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FASTPAC operates across Asia-Pacific region

Mar. 22, 2013 - 11:32AM   |  
Lance Cpl. Bryan Cook, assigned to Fleet Anti-terrorism Security Team Pacific, advances with Philippine Coast Guard Special Forces to secure a perimeter during an amphibious beach assault exercise in 2012. Four FAST platoons, like the one that was sent to Benghazi after the U.S. consulate attack, operate worldwide.
Lance Cpl. Bryan Cook, assigned to Fleet Anti-terrorism Security Team Pacific, advances with Philippine Coast Guard Special Forces to secure a perimeter during an amphibious beach assault exercise in 2012. Four FAST platoons, like the one that was sent to Benghazi after the U.S. consulate attack, operate worldwide. (Petty Officer 1st Class Stephen Hickok / Navy)
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As the Marine Corps shifts its focus to the Pacific, two platoons of Marines continue to deploy on rotations to Japan, spending seven months operating with Fleet Anti-terrorism Security Team Company Pacific around the vast Asia-Pacific region.

FASTPAC, as the company is known, keeps its anchor in Yokosuka, Japan, home to the U.S. 7th Fleet and the shore-based headquarters of the fleet commander. It is one of four FAST units with Marine Corps Security Force Regiment in Norfolk, Va., that operates overseas. The others are located in Bahrain; Rota, Spain; and Guantanamo Bay, Cuba.

FAST platoons are specialized units that provide a quick-reaction force to protect U.S. assets ranging from embassies to nuclear weapons and submarines across the globe. When U.S. compounds in Libya came under attack in September, it was a FAST platoon of 50 Marines from Rota that was sent to Benghazi.

The platoons deployed to Japan come from FAST Company Bravo, based at Yorktown Naval Weapons Station, Va. For much of their deployment, FASTPAC Marines and their platoon hospital corpsmen will train and operate in multiple countries throughout the Asia-Pacific region, but they remain prepared to grab their gear and board an aircraft or helicopter.

“We are on a short tether,” said Maj. Marc Foster, the FASTPAC company commander. “We are expeditionary, and we can get anywhere in a certain amount of time. It depends on the location of where we are and where we have to get to.”

“We would be first, before the [Marine expeditionary unit] gets there,” he said. “As long as there’s an airport, we can land there.”

The Pacific is a vast training ground for FASTPAC Marines, who get to visit and train in places like Guam, where Bravo 5 platoon recently conducted helicopter operations with UH-60 helicopters. The Marines also visit countries such as South Korea, Thailand and the Philippines. Unlike most FAST units, they also spend stretches of time at sea aboard the 7th Fleet command ship Blue Ridge.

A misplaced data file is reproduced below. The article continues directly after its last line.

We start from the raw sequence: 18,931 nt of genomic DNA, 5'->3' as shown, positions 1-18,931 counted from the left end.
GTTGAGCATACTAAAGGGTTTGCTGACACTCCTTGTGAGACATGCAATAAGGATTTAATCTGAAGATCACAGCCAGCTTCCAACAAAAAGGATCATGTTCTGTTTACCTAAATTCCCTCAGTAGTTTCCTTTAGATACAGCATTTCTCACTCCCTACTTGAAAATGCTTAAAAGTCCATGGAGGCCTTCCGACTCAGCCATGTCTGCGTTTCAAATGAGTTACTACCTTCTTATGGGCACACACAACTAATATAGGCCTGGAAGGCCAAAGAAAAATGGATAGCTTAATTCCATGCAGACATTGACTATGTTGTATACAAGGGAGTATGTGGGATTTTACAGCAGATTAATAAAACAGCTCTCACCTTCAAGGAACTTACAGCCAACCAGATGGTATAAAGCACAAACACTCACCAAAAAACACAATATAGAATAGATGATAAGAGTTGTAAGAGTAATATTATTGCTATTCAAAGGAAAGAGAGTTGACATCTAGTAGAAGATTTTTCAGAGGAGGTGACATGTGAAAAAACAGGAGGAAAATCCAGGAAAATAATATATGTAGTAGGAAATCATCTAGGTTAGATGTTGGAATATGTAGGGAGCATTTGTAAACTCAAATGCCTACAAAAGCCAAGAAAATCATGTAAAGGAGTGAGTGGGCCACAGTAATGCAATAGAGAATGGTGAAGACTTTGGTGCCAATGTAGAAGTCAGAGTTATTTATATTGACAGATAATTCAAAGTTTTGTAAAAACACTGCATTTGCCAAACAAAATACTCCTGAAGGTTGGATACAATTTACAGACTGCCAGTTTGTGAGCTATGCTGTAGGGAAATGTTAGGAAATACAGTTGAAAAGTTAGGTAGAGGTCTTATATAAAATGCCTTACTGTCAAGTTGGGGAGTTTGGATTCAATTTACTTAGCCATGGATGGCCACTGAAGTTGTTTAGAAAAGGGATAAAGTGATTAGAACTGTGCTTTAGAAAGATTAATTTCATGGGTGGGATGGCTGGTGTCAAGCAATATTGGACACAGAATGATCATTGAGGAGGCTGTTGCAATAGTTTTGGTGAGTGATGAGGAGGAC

“We get to go all over the AOR, whether it’s aboard ship or we have to fly somewhere,” said Staff Sgt. Jeremy Quackenbush, Bravo 5 platoon sergeant. “It’s a little like a little MEU.”

Quackenbush spoke March 7 from the Blue Ridge as it anchored in Manila, Philippines, for several days of liberty and military exchanges. Earlier that week, Bravo 5 visited Hong Kong, where the platoon spent two days with the city police’s small boat division sharing shipboarding tactics and grabbing rides in the police department’s high-speed boats across the bay.

Aboard the Blue Ridge

Deployment aboard the Blue Ridge means Marines quickly learn about life at sea.

“It is an eye-opening experience for them,” said Quackenbush, a veteran of two Iraq deployments, one Afghanistan deployment and four MEU deployments. “They are just very surprised with how little space they are allotted.”

Still, he said, it is way better aboard Blue Ridge than what Marines endure on amphibious ships, where they often outnumber the sailors.

“Here, the chow is good, the lines aren’t long for anything,” he said, “and we’ve got some room to spread.”

FAST platoon Marines, who join with five-year contracts, are heavily trained, getting courses in close-quarters battle, non-lethal weapons, riot control, helicopter rope suspension training, visit-board-search-seize, driving and convoy operations, offensive and defensive operations, and schooling in other missions before they go overseas — and they have to be ready to respond anywhere at any time.

“They have a little bit more training, compared to regular infantry guys,” Foster said, and they have additional duties, such as driving trucks and forklifts. With a platoon operating as it does with the Navy, “we have to be self-sustaining,” he noted.

The Marines get hearty doses of live-fire training at Camp Fuji, near Yokosuka, and they often have to mobilize quickly, as they did when Bravo 5 left for Guam this winter for training and some military history lessons.

“A lot of times, we are actually disappointed that we didn’t have more time on the ship,” he said. “The guys are having a great time visiting all these countries.” In FASTPAC, he added, “you have the most opportunities to experience mainland Japan, get on ship and see all the different countries from a different perspective.”

Assignment to FASTPAC can be a bit confusing for Marines and their families. At times, Foster said, he often has to convince others that the Marines reporting to FASTPAC must go to Yokosuka, not Okinawa, the headquarters for Marine Corps Bases Japan and III Marine Expeditionary Force.

FASTPAC Marines work for the 7th Fleet commander, currently Vice Adm. Scott Swift. One platoon deploys and travels aboard Blue Ridge when the ship leaves Yokosuka, while the other remains based out of Japan but travels and deploys throughout the region.

“That’s the beauty of the Pacific,” Foster said. “You have so many different countries surrounded by so much water speaking so many different languages.”

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